Necessary Expenses -
Work Your Budget Toward Financial Freedom
If your necessary expenses are above 50%, let’s take a closer look. Just because an expense type is deemed necessary, it doesn’t mean there’s nothing you can do about it. You may only want to take on a few expense types at a time but look at each one individually. For example, car insurance is mandatory; but when is the last time you price shopped with other companies? Sometimes even calling your current insurance company and letting them know you’re price shopping can help save on your monthly payments. Take a similar approach with auto and mortgage rates, especially when rates decrease. See if SCCU’s current Mortgage rates
or Auto rates
could help you save on your monthly payment or call to speak with an Express Services Associate
Leisure Expenses -
Everyone prioritizes their leisure expenses differently. Your first step will be to read your list and note any expenses you aren’t utilizing or simply would like to cut. A simple example is a subscription you no longer have an interest in. From here, the process becomes much more personalized. The following are examples and suggestions you can use but don’t be afraid to get creative with your own budget!
• Cycle your streaming services.
Rather than paying for every streaming service every month, only pay for one streaming service and rotate which one you’re watching every 2-4 months.
• Buy the grocery store brand over the name brand item.
They usually taste similarly, and the savings add up if you do it for your entire grocery list.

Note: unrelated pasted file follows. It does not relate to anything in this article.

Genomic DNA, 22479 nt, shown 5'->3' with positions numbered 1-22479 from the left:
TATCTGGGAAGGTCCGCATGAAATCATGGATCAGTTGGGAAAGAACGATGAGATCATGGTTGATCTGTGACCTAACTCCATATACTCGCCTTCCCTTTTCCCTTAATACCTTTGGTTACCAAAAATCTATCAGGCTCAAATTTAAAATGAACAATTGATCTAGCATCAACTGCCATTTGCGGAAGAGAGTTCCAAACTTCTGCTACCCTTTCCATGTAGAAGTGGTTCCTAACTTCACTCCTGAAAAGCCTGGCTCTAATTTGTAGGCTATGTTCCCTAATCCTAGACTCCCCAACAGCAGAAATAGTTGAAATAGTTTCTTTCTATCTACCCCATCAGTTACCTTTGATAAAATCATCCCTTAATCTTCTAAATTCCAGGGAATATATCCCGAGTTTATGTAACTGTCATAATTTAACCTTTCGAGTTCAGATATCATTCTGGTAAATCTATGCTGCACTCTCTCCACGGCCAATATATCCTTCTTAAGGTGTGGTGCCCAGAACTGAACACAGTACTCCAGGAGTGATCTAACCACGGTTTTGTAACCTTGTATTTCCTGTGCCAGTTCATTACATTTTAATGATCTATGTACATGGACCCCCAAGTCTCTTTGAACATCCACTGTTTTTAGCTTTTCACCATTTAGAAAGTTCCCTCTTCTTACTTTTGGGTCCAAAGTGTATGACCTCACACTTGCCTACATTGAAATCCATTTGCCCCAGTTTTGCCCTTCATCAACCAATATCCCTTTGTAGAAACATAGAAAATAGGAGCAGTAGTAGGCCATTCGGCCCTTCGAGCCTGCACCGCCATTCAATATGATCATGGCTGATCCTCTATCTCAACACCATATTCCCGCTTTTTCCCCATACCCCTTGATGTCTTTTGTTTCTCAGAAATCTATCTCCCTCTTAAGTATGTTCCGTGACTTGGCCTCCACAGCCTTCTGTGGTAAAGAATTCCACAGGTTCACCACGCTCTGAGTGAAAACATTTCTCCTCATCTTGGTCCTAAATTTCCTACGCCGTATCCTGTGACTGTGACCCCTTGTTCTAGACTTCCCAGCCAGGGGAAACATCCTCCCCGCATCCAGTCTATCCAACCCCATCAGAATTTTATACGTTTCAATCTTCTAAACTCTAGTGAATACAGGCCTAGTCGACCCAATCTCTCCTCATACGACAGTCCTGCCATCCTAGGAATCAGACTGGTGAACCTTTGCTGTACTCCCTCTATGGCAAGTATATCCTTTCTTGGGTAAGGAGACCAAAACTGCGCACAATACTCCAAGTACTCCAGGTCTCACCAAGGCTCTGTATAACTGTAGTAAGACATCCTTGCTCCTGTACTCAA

• Buy grocery items in bulk
like meat, rice, and pasta to save money over time if you have the extra money at the time.
• Wait for seasonal sales to make big purchases.
Some holidays are associated with deals like electronics on Black Friday or Cyber Monday, and Presidents’ Day weekend typically has deals on furniture.
• Find a second-hand store near you.
Finding an awesome piece at a reasonable price is always a great feeling! At Goodwill, you can usually find clothes, accessories, home décor, books, and puzzles. Habitat for Humanity typically has furniture and larger home appliances. Even some chain stores will sell dented or scratched merchandise on clearance – don’t be afraid to do some research and fix small things yourself to save a few extra dollars.
• Trade services with your friends and neighbors.
Rather than hiring a babysitter, see if you can watch your friends’ kids for a night, and in return, they would watch yours a different night.
• Re-imagine your vacations.
Prioritize your favorite parts of vacationing and cut costs in the others. For example, if you value experiences, trade in the travel expense and find activities closer to home. If you value traveling, book Airbnb’s with kitchenettes to cook yourself rather than staying in hotels and dining out.
After you’re able to dissect your current spending, learn a financially healthy rule of thumb for spending, and get creative to lower excess leisure spending, budgeting becomes much less daunting. Every budget looks different, but with a little bit of time and a proper approach, you can change the way you see your budget and how you spend to stay inside those guidelines.